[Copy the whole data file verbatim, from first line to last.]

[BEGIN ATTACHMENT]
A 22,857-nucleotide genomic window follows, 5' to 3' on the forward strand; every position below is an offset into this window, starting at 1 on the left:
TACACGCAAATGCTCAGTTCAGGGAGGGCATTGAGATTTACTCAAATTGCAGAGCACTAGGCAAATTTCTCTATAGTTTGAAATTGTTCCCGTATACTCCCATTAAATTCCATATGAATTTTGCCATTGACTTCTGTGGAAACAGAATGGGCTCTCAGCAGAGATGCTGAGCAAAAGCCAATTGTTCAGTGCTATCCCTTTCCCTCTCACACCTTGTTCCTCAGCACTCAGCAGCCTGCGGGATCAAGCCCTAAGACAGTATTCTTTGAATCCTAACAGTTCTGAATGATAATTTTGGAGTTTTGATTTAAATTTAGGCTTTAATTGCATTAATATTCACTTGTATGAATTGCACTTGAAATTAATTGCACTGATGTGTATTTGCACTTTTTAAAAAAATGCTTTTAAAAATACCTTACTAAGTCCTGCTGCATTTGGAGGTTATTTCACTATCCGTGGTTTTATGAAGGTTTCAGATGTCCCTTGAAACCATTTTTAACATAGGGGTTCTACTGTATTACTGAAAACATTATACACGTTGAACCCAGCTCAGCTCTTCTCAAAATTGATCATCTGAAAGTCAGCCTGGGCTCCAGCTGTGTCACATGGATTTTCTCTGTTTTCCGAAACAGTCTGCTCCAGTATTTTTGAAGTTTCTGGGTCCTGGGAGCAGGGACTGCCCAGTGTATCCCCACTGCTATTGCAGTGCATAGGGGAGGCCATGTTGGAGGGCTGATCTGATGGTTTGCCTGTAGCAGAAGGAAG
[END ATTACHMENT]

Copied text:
A 22,857-nucleotide genomic window follows, 5' to 3' on the forward strand; every position below is an offset into this window, starting at 1 on the left:
TACACGCAAATGCTCAGTTCAGGGAGGGCATTGAGATTTACTCAAATTGCAGAGCACTAGGCAAATTTCTCTATAGTTTGAAATTGTTCCCGTATACTCCCATTAAATTCCATATGAATTTTGCCATTGACTTCTGTGGAAACAGAATGGGCTCTCAGCAGAGATGCTGAGCAAAAGCCAATTGTTCAGTGCTATCCCTTTCCCTCTCACACCTTGTTCCTCAGCACTCAGCAGCCTGCGGGATCAAGCCCTAAGACAGTATTCTTTGAATCCTAACAGTTCTGAATGATAATTTTGGAGTTTTGATTTAAATTTAGGCTTTAATTGCATTAATATTCACTTGTATGAATTGCACTTGAAATTAATTGCACTGATGTGTATTTGCACTTTTTAAAAAAATGCTTTTAAAAATACCTTACTAAGTCCTGCTGCATTTGGAGGTTATTTCACTATCCGTGGTTTTATGAAGGTTTCAGATGTCCCTTGAAACCATTTTTAACATAGGGGTTCTACTGTATTACTGAAAACATTATACACGTTGAACCCAGCTCAGCTCTTCTCAAAATTGATCATCTGAAAGTCAGCCTGGGCTCCAGCTGTGTCACATGGATTTTCTCTGTTTTCCGAAACAGTCTGCTCCAGTATTTTTGAAGTTTCTGGGTCCTGGGAGCAGGGACTGCCCAGTGTATCCCCACTGCTATTGCAGTGCATAGGGGAGGCCATGTTGGAGGGCTGATCTGATGGTTTGCCTGTAGCAGAAGGAAG